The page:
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Decreased water supply and saltwater intrusion impacts water security

Declining seasonal flows in West Kalimantan rivers result in increased saltwater intrusion, with significant impacts on drinking water quality. To increase the capacity of water distribution in the dry season, the city of Pontianak in West Kalimantan is constructing a second pipeline to extract water from further upstream at an additional cost of over US$ 10 million. An additional US$ 2 million/year, exceeding US$ 2.5 million/year in extreme dry periods, is needed to pump drinking water.

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Water quality impacts

Expanding palm oil plantations pollute water sources through the excessive or improper use of fertilizers, pesticides and discharges of palm oil mill effluent (POME). The impact of such pollution on water quality is most severe during the rainy season.

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Fire and haze disrupts economies

In the 1997-1998 forest fires, total damages directly resulting from haze due to forest clearance and burning were US$ 1,012 million for Indonesia, US$ 310 million for Malaysia, US$ 104 million for Singapore.

Increased silt load impacts river transport

Transport capacity—rather than production capacity—is the primary factor limiting the output of coal mining companies in Central and South Kalimantan. High levels of silt in the Barito River, which originates in the HoB, limit river transportation some 40% of the year. Yearly dredging costs in the port of Banjarmasin, where 30% of sediments are from the Barito River, are US$ 11 million.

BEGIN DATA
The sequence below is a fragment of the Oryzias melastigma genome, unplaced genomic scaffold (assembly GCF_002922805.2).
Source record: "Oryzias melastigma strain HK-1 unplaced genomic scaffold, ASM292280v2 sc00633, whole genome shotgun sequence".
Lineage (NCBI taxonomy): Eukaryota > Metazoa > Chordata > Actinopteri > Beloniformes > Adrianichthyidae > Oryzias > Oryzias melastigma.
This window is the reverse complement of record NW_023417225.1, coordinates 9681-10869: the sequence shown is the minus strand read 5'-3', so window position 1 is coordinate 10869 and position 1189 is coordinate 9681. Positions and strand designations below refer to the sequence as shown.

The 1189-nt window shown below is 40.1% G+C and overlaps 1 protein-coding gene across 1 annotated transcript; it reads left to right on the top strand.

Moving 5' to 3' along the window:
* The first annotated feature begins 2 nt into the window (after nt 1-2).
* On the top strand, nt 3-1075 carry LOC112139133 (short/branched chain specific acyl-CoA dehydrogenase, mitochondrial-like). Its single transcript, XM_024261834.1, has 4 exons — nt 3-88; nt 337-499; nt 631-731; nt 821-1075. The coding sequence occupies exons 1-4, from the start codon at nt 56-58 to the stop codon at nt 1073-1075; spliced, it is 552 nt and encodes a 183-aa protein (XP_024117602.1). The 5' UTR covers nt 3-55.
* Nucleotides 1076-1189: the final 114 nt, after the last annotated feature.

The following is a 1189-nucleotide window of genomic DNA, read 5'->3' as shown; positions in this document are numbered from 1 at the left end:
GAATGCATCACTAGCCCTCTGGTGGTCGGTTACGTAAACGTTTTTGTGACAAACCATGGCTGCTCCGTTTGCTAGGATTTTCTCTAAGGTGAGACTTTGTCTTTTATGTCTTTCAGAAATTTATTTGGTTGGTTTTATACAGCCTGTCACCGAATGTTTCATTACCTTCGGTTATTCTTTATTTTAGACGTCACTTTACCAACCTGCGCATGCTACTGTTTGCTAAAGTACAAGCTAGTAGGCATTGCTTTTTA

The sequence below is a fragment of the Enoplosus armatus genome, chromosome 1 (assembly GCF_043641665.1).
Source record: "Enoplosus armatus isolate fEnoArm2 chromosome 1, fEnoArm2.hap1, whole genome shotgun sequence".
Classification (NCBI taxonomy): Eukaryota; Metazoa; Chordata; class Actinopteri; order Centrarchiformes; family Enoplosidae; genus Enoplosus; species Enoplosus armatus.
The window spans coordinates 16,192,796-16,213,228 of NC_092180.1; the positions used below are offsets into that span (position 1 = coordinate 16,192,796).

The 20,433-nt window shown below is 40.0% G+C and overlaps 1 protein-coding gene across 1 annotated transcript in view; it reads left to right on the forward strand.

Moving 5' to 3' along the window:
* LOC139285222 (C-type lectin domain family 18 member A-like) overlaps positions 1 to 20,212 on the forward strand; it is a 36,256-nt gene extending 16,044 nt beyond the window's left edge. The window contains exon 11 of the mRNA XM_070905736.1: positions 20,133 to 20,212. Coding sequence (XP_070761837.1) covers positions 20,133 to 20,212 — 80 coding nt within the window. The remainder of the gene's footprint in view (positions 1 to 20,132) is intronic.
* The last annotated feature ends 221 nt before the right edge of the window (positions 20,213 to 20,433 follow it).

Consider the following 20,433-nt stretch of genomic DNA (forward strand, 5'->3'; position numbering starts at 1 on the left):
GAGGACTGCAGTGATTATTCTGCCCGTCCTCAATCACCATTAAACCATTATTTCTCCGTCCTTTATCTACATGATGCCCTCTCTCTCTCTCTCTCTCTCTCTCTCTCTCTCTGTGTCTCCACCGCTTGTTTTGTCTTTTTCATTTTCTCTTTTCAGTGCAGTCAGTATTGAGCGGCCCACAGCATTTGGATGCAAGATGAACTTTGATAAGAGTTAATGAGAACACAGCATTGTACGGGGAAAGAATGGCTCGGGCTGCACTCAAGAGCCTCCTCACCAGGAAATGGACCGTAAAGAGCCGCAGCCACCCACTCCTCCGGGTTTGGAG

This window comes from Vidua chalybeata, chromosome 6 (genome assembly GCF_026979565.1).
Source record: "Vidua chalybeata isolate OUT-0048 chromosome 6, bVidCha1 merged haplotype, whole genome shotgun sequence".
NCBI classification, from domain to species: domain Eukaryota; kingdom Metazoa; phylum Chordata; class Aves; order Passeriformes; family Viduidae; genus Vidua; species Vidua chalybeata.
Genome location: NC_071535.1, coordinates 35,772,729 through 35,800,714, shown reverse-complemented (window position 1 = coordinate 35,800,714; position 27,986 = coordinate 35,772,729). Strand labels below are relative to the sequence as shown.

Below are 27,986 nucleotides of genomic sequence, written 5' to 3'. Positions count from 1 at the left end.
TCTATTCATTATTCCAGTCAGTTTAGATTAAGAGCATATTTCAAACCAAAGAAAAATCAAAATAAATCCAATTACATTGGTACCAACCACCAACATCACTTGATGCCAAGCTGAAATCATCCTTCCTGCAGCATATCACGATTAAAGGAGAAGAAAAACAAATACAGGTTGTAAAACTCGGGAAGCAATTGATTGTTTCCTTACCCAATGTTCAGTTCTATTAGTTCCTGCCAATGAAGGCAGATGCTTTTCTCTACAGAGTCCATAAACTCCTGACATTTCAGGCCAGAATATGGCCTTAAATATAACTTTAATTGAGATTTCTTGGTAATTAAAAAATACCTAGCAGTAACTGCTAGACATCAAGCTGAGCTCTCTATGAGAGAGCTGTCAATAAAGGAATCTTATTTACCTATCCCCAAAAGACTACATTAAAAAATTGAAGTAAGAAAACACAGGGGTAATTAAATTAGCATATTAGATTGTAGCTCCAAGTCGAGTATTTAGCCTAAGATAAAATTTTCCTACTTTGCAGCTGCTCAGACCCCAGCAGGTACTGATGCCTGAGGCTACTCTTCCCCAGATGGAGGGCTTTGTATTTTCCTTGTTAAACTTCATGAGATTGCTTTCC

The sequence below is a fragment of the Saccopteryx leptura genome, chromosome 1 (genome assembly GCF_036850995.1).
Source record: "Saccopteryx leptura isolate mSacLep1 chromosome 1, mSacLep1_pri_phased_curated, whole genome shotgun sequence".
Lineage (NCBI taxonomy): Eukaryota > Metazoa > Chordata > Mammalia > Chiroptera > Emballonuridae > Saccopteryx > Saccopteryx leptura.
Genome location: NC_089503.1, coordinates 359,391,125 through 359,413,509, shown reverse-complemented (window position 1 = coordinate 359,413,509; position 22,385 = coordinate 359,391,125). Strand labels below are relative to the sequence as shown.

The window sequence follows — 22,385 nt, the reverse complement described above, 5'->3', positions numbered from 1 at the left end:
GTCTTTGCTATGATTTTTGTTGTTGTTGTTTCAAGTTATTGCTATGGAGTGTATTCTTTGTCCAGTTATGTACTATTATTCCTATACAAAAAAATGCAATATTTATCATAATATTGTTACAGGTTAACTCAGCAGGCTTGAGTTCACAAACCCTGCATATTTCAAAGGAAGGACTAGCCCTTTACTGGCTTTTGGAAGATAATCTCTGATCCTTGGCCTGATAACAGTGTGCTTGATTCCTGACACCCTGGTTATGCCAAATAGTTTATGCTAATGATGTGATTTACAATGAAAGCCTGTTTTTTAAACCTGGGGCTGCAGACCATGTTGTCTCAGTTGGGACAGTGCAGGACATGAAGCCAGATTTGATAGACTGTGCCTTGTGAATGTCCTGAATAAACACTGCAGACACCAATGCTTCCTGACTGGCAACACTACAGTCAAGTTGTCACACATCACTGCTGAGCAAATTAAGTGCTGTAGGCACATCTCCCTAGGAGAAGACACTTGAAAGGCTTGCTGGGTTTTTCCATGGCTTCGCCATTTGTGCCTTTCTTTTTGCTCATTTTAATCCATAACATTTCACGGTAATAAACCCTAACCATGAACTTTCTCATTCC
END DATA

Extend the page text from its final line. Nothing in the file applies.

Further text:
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Flooding impacts lives and infrastructure

Flooding has become commonplace in Samarinda, along the Mahakam River, East Kalimantan, since coal mining and deforestation began upstream. Major floods in 2008-2009 affected families and disrupted the economy, transportation, employment and livelihoods. The total cost of these floods was estimated at US$ 9 million, while the cost of flood prevention is far greater than the town’s income from coal. US$ 7 million has already been spent to construct a flood polder and local government has elaborated a flood mitigation plan that would cost another US$ 350 million.